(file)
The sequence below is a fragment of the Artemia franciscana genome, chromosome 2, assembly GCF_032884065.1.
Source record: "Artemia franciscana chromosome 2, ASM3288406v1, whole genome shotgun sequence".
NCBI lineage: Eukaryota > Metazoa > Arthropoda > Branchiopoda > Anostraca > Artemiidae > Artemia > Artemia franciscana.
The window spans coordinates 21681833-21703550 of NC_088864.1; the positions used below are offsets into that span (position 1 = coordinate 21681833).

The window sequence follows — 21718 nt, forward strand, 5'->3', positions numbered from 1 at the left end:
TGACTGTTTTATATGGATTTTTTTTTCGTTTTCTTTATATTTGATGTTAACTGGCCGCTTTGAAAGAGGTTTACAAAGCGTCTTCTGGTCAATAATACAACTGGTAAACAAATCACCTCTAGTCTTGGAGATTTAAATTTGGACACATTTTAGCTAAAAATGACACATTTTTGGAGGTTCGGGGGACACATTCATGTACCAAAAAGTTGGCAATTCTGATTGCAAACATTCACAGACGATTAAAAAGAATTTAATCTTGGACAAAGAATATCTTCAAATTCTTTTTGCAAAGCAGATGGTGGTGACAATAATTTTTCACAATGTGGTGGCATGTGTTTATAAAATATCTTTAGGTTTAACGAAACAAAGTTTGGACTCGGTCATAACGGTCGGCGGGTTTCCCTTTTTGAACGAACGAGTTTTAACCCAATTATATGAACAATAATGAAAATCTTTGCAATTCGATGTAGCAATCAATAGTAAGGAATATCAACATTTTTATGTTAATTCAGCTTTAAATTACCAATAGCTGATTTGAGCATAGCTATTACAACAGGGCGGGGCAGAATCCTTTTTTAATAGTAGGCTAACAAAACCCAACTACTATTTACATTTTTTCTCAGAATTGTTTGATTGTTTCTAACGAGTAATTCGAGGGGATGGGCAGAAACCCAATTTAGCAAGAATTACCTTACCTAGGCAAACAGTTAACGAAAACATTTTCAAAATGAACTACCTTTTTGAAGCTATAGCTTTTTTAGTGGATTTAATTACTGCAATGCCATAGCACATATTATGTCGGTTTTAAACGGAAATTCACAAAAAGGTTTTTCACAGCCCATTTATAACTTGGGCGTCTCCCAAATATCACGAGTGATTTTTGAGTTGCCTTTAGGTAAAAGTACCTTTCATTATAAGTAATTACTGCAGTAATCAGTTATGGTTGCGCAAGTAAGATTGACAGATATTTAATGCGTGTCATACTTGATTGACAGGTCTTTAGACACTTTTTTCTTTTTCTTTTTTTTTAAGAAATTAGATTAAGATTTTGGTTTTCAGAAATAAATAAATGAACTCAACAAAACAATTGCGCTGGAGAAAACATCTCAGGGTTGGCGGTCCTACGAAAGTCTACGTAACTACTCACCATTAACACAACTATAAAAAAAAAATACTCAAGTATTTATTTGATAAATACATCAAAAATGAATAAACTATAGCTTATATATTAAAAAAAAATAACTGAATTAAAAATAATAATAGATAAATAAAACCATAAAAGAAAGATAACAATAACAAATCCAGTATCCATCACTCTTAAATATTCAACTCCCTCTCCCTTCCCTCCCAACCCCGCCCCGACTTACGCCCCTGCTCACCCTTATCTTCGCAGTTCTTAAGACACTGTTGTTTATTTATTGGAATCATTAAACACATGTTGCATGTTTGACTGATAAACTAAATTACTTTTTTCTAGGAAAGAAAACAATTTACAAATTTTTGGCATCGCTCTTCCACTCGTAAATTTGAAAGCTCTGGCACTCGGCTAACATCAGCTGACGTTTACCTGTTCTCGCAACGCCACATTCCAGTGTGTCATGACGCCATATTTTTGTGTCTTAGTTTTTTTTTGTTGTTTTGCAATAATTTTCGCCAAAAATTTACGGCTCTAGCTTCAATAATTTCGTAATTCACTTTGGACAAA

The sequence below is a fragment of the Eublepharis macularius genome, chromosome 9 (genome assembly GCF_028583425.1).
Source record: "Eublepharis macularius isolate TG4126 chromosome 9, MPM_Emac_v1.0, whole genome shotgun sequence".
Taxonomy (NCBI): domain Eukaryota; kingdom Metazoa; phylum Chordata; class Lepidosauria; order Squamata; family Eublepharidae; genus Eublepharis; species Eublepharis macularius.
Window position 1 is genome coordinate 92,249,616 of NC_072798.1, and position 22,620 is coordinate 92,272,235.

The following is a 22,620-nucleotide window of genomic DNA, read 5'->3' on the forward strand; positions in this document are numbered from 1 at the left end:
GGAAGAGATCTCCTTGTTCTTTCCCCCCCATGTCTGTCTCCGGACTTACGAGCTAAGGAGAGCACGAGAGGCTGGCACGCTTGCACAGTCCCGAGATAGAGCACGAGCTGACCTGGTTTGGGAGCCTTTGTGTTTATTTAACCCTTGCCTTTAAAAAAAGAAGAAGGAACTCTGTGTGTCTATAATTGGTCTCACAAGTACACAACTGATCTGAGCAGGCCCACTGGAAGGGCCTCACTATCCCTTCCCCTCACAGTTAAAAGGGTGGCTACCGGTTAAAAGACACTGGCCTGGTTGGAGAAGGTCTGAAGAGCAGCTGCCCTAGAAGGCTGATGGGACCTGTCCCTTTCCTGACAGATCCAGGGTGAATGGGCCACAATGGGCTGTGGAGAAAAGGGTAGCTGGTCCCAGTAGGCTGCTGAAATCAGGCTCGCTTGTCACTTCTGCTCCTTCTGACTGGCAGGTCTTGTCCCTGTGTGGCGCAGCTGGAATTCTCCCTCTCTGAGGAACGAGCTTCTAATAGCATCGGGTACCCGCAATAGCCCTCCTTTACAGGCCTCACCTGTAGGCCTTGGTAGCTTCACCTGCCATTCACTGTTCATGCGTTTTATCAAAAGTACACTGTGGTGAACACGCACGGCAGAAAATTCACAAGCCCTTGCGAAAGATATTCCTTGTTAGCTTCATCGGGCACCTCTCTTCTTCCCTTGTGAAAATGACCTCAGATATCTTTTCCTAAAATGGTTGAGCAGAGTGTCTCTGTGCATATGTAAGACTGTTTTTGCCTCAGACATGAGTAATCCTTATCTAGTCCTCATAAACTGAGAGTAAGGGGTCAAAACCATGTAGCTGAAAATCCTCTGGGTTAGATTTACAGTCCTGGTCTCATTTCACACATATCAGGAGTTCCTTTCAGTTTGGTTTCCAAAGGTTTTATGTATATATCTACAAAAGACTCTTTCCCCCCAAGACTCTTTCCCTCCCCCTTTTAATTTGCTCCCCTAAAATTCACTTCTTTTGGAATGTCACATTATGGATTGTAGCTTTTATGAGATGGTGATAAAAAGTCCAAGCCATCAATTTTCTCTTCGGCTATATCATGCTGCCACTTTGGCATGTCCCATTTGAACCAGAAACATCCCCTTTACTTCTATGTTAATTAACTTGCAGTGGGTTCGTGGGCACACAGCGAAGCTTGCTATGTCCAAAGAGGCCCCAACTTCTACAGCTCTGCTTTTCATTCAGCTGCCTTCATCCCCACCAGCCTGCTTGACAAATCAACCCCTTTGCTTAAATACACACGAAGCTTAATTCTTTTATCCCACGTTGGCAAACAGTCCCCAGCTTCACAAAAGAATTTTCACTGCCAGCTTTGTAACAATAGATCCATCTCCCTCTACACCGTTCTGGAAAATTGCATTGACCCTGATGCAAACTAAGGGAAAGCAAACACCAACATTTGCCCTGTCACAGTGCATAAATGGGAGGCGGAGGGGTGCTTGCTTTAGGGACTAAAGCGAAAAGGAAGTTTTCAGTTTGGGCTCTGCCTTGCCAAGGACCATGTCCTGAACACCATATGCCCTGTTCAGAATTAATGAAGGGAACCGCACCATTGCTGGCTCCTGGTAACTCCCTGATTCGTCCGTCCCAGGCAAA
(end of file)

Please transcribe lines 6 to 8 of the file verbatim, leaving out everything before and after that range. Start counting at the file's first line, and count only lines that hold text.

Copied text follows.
TGACTGTTTTATATGGATTTTTTTTTCGTTTTCTTTATATTTGATGTTAACTGGCCGCTTTGAAAGAGGTTTACAAAGCGTCTTCTGGTCAATAATACAACTGGTAAACAAATCACCTCTAGTCTTGGAGATTTAAATTTGGACACATTTTAGCTAAAAATGACACATTTTTGGAGGTTCGGGGGACACATTCATGTACCAAAAAGTTGGCAATTCTGATTGCAAACATTCACAGACGATTAAAAAGAATTTAATCTTGGACAAAGAATATCTTCAAATTCTTTTTGCAAAGCAGATGGTGGTGACAATAATTTTTCACAATGTGGTGGCATGTGTTTATAAAATATCTTTAGGTTTAACGAAACAAAGTTTGGACTCGGTCATAACGGTCGGCGGGTTTCCCTTTTTGAACGAACGAGTTTTAACCCAATTATATGAACAATAATGAAAATCTTTGCAATTCGATGTAGCAATCAATAGTAAGGAATATCAACATTTTTATGTTAATTCAGCTTTAAATTACCAATAGCTGATTTGAGCATAGCTATTACAACAGGGCGGGGCAGAATCCTTTTTTAATAGTAGGCTAACAAAACCCAACTACTATTTACATTTTTTCTCAGAATTGTTTGATTGTTTCTAACGAGTAATTCGAGGGGATGGGCAGAAACCCAATTTAGCAAGAATTACCTTACCTAGGCAAACAGTTAACGAAAACATTTTCAAAATGAACTACCTTTTTGAAGCTATAGCTTTTTTAGTGGATTTAATTACTGCAATGCCATAGCACATATTATGTCGGTTTTAAACGGAAATTCACAAAAAGGTTTTTCACAGCCCATTTATAACTTGGGCGTCTCCCAAATATCACGAGTGATTTTTGAGTTGCCTTTAGGTAAAAGTACCTTTCATTATAAGTAATTACTGCAGTAATCAGTTATGGTTGCGCAAGTAAGATTGACAGATATTTAATGCGTGTCATACTTGATTGACAGGTCTTTAGACACTTTTTTCTTTTTCTTTTTTTTTAAGAAATTAGATTAAGATTTTGGTTTTCAGAAATAAATAAATGAACTCAACAAAACAATTGCGCTGGAGAAAACATCTCAGGGTTGGCGGTCCTACGAAAGTCTACGTAACTACTCACCATTAACACAACTATAAAAAAAAAATACTCAAGTATTTATTTGATAAATACATCAAAAATGAATAAACTATAGCTTATATATTAAAAAAAAATAACTGAATTAAAAATAATAATAGATAAATAAAACCATAAAAGAAAGATAACAATAACAAATCCAGTATCCATCACTCTTAAATATTCAACTCCCTCTCCCTTCCCTCCCAACCCCGCCCCGACTTACGCCCCTGCTCACCCTTATCTTCGCAGTTCTTAAGACACTGTTGTTTATTTATTGGAATCATTAAACACATGTTGCATGTTTGACTGATAAACTAAATTACTTTTTTCTAGGAAAGAAAACAATTTACAAATTTTTGGCATCGCTCTTCCACTCGTAAATTTGAAAGCTCTGGCACTCGGCTAACATCAGCTGACGTTTACCTGTTCTCGCAACGCCACATTCCAGTGTGTCATGACGCCATATTTTTGTGTCTTAGTTTTTTTTTGTTGTTTTGCAATAATTTTCGCCAAAAATTTACGGCTCTAGCTTCAATAATTTCGTAATTCACTTTGGACAAA

The sequence below is a fragment of the Eublepharis macularius genome, chromosome 9 (genome assembly GCF_028583425.1).
Source record: "Eublepharis macularius isolate TG4126 chromosome 9, MPM_Emac_v1.0, whole genome shotgun sequence".